Courtroom Layout

Facing the judge on the left hand side of the courtroom are 5 tables, one for each of the accused, their civilian and military counsel, an interpreter and others on the defense team.  In the front and center of the courtroom is the military judge, Judge Pohl.  Judge Pohl sits elevated on the bench with a court security officer to his right (the left front of the courtroom), the witness stand to his left (the right front of the courtroom) with the court reporters located below, in front of the judge.  A speakers’ podium sits front and center of the judge and courtroom. The prosecution sits on the right side of the courtroom.  General Mark Martins is the Chief Prosecutor for all the U.S. Military Commissions.  We was present in court today and was seated with and assisted by attorneys from the Department of Justice and the Department of Defense, interpreters and 3 JAG officers.  To the far right of the courtroom is the jury box.  Since these hearings are for pre-trial discovery motions, there is no panel present.  Military Police (“MP”) personnel are located to the far left of the courtroom, along the left wall, and are seated there after escorting the defendants into the courtroom.   The are approximately 2-3 MPs for each defendant.  Paralegals, interpreters, MPs and other court personnel are located in the courtroom and may move about freely.

My general observations

As Observers, behind the glass, one of the ways we can best observe the proceedings is by closely observing the interactions of the players.  Here are some of my observations.

  • All 5 accused wore glasses entering the court and removed them as the proceeding went on
  • Kalid Sheikh Mohammad’s beard was partly black, partly white and partly orange.  It looked like it was dyed.
  • All of the accused interacted with their attorneys.  They shook hands, smiled and appeared to listen to their attorneys.  In fact, the interaction was similar to what you would expect to see between a defendant and his attorney in a criminal trial in a regular U.S. courtroom.
  • Two of the accused, Ali Aziz Ali and Mustafa al Hawsawi, spent much of today’s short court session talking to one another.
  • I thought Judge Pohl did an excellent job maintaining courtroom order and decorum.  He set out to explain things to the accused, and apparently sought to understand any concerns raised by the accused or counsel. He appeared to ask pertinent, difficult questions.  It seemed clear to me that he was in control of the hearing and has respect of counsel on both sides.
  • The Observers are viewing the hearing in real-time, through the glass.  However, the audio is delayed 40 seconds, for security reasons we were told.  This can make for awkward viewing.  For instance, we can see the personnel in the court stand up when the Judge enters.  However, we do not hear the “all rise” command until almost a minute has passed.  It can also make it difficult to determine when someone has finished speaking.  We can see them depart the podium, but we are still hearing their final remarks on the audio feed.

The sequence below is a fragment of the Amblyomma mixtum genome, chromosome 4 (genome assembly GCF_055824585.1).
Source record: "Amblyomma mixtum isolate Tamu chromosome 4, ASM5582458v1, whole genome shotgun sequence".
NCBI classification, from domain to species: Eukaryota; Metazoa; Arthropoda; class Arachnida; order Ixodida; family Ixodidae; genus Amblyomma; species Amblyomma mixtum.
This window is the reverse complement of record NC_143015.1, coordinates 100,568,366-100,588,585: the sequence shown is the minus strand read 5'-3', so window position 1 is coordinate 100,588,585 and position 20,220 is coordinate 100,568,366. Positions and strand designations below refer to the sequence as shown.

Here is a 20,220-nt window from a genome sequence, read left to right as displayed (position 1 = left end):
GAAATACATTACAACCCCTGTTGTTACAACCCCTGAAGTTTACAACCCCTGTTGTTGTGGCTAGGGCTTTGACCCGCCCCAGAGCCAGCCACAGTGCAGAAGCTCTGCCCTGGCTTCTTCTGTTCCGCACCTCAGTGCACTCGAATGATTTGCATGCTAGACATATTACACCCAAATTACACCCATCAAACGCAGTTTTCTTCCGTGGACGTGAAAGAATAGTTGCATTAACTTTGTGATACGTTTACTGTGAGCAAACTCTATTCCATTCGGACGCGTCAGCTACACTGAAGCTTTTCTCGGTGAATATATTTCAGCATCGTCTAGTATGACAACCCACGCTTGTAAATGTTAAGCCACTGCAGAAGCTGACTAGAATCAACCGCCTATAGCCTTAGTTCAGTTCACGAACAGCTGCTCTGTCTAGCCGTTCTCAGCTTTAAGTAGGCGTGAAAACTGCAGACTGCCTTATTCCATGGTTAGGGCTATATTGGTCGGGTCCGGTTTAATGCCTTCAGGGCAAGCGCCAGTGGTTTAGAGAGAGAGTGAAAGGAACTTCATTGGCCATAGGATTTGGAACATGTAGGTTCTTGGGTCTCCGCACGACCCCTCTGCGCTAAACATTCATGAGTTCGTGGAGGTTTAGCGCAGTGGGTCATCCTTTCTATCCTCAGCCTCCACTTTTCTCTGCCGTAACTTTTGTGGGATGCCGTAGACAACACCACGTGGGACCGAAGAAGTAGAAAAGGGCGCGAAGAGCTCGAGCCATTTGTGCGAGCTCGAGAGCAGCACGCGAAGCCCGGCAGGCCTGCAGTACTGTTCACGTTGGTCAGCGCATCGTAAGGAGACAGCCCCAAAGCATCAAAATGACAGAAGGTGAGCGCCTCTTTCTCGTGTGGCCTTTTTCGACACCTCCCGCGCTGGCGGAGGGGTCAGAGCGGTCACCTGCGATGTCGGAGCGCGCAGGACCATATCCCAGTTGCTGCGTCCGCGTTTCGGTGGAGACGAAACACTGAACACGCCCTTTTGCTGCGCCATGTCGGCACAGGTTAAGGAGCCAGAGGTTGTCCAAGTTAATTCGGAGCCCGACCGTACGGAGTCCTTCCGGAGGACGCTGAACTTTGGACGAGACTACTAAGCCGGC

Today’s hearing did not begin until 9:15, about 15 minutes behind schedule.  Once the Judge was seated, he took the appearance of the parties and advised the accused of certain rights that they have.  He explained that the accused had a right to be present and it was their personal choice to attend or leave.  Most of the gallery was waiting in anticipation to hear the accused speak.  Each of the accused affirmed orally that they understood their rights as explained by the judge.  As Observers, we realized this is one of the few occasions that we may have to actually hear the accused speak, since during most hearings traditionally the lawyers and the judge do the talking.  The Judge explained what motions were going to be heard and asked defense counsel if there were any issues.

One of the defendants, Walid bin-Attash, expressed his desire to dismiss his learned counsel and military counsel.  From the testimony received and the judge’s statements, it appears that bin-Attash sent a letter (in arabic) to the Judge.  When questioned about the letter, bin-Attash stated that he did not trust his attorney and wished for new counsel.  It is my understanding that his lead attorney, Cheryl Bormann has been on the case since the beginning.  bin-Attash also expressed his intent to dismiss his other counsel, Michael Schwartz.  Schwartz was his previous military attorney.  Based on the testimony of his new military attorney, US Army Major Michael Seeger and bin-Attash, Seeger has only been on the case a very short period of time.  The Judge questioned counsel regarding an attorney’s duties to his/her client.  The Judge also questioned the accused regarding his intentions and whether he wished to retain Seeger. bin-Attash also provided the court with a second hand-written letter at the hearings, expressing his desire for new counsel.

The court allowed for input from other defense counsel and the prosecution.

After about an hour and a half, the court went into recess until tomorrow.  The Judge decided to have the letters translated and he would reconsider the request to dismiss counsel tomorrow.

For now, we are scheduled for a full day of hearings tomorrow, with the total hearing time today being only about 90 minutes.

Paul Schilling, JD graduate, Indiana University McKinney School of Law